Despite her aggression toward most fish, the betta prefers a relaxing tank environment. Filters that blast water into the tank and create a fast current are troublesome to the flowing-finned fish. If you can't adjust your filter's outflow strength enough to make a difference, you can create a homemade baffle that stymies the fast-moving water.
Unplug your betta's filter and remove it from the tank. While it's possible to baffle the strong water flow by leaving the filter in place, you'll make things easier on yourself by removing it briefly.
Remove the label from a water bottle, rinse the inside with hot water and clean the outside, rubbing your fingers along the sticky adhesive left behind from the label to ensure it washes away. Don't use soap or chemicals to clean the bottle, as traces of their residue can be toxic to your little swimmer.
Position the water bottle horizontally across the filter so that the center portion of the bottle -- typically where the label wraps around -- spans the outflow. The outflow is where the water flows out of the filter and returns to your tank.
Use a marker to draw two lines on the bottle indicating where it lines up with both sides of the outflow. Cut along the inside of those two lines around the cylinder so you're left with an open tube. Make sure you cut along the inside of the lines; you don't want any marker residue left on the baffle.
Cut the tube in half lengthwise. Picture this: you have a tube that's open on both sides. Pretend it's standing so that one open side is the bottom and one open side is the top. Make one cut from the top opening to the bottom opening. After completing this step, you should have one intact piece that opens up flat, not two separate halves.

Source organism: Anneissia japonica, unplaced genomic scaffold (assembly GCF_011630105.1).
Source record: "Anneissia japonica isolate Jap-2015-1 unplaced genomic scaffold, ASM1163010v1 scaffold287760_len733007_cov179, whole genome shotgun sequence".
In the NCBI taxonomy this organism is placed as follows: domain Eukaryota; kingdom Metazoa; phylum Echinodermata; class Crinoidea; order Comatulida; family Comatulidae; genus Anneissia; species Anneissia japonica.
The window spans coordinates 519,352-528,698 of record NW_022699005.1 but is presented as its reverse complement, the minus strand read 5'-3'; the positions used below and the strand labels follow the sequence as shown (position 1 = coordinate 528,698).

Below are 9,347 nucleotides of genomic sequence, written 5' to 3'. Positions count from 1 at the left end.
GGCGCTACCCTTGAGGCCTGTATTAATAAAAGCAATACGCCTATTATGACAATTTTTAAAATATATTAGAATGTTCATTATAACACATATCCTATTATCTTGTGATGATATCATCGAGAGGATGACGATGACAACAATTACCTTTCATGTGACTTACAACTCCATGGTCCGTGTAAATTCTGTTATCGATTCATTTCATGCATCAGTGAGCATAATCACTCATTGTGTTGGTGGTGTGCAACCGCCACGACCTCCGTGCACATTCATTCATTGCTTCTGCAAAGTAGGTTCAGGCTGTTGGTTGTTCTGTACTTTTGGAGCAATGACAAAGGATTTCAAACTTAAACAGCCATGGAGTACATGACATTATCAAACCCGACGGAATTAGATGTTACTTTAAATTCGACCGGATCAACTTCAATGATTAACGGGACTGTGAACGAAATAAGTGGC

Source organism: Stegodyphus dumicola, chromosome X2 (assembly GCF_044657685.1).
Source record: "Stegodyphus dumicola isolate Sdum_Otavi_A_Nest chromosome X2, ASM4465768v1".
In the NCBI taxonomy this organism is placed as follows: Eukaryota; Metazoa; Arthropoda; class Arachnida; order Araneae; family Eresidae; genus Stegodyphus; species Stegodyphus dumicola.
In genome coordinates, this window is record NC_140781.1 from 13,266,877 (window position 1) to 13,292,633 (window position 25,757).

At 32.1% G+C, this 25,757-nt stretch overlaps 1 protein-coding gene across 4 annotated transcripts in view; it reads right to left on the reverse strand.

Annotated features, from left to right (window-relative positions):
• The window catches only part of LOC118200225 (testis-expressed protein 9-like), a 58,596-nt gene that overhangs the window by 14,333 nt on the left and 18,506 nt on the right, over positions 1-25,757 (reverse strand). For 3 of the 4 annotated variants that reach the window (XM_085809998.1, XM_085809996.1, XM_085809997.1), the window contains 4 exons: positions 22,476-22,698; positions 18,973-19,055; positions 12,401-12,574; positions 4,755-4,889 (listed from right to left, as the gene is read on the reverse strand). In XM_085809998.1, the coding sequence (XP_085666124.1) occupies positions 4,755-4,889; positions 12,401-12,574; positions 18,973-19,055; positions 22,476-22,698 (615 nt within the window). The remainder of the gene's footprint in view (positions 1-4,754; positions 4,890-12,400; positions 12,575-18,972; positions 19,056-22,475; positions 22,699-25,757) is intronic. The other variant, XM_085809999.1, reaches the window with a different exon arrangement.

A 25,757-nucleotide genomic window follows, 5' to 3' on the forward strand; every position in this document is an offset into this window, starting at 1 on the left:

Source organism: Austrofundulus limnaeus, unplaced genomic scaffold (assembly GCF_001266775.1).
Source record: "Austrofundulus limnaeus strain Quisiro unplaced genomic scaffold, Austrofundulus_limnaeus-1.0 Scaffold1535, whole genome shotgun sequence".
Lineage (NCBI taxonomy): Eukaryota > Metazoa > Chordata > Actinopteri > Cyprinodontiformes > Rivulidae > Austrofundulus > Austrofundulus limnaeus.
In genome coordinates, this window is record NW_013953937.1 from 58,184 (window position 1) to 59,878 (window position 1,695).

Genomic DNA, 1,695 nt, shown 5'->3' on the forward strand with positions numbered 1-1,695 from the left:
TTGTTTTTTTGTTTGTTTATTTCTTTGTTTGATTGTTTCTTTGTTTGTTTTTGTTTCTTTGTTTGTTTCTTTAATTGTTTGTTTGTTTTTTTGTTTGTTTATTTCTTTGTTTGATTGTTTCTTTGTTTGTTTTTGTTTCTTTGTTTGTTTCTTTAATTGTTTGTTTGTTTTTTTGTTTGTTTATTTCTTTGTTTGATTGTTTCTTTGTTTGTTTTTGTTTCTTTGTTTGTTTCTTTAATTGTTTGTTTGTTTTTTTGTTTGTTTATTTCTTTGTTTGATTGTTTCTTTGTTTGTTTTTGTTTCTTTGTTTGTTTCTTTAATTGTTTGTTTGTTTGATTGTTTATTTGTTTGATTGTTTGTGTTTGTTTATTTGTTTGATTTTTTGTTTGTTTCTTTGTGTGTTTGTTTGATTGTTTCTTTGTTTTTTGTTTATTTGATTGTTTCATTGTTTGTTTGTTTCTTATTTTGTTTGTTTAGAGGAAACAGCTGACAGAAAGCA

Affix one end of the tube between the filter media and the outflow. Immediately behind your filter outflow sits your filter media. You'll need to remove or open your filter's cover to access this area. Between the media and the outflow is a small amount of space where you can slide one end of the tube down into. The other end of the tube naturally curls in front of the outflow. When the water flows out of the filter, it pushes against your newly made baffle and gets redirected downward or back toward the wall of your betta's tank, leaving her with greatly reduced surface agitation. Alternatively, you can wrap one end of the plastic tube below the bottom lip of the outflow and tape the other end of the tube to the top cover of the filter.
Reattach the filter. If you do not have a self-priming filter, fill up your filter's reservoir by pouring in water from your betta's tank. Plug in the filter and continue pouring in water until it begins filtering normally.
- If you find that the water flow displaces the baffle, tape it to the filter for better stability.
- You might find that algae enjoy your baffle and begin growing on it over time. You can remove the baffle and rinse it with hot water to remove the unsightly guests. Algae-eaters may be able to scrub away the algae, but only if the baffle extends into the water. Depending on your tank setup, water level and the size of your baffle, it might stop short of the water.
- If you're left with any sharp edges after making the necessary cuts, trim the problem areas so they're as smooth as possible.
- Make sure you prime your filter if it is not self-priming. If you don't, the filter motor may become damaged.
Located in Pittsburgh, Chris Miksen has been writing instructional articles on a wide range of topics for online publications since 2007. He currently owns and operates a vending business. Miksen has written a variety of technical and business articles throughout his writing career. He studied journalism at the Community College of Allegheny County.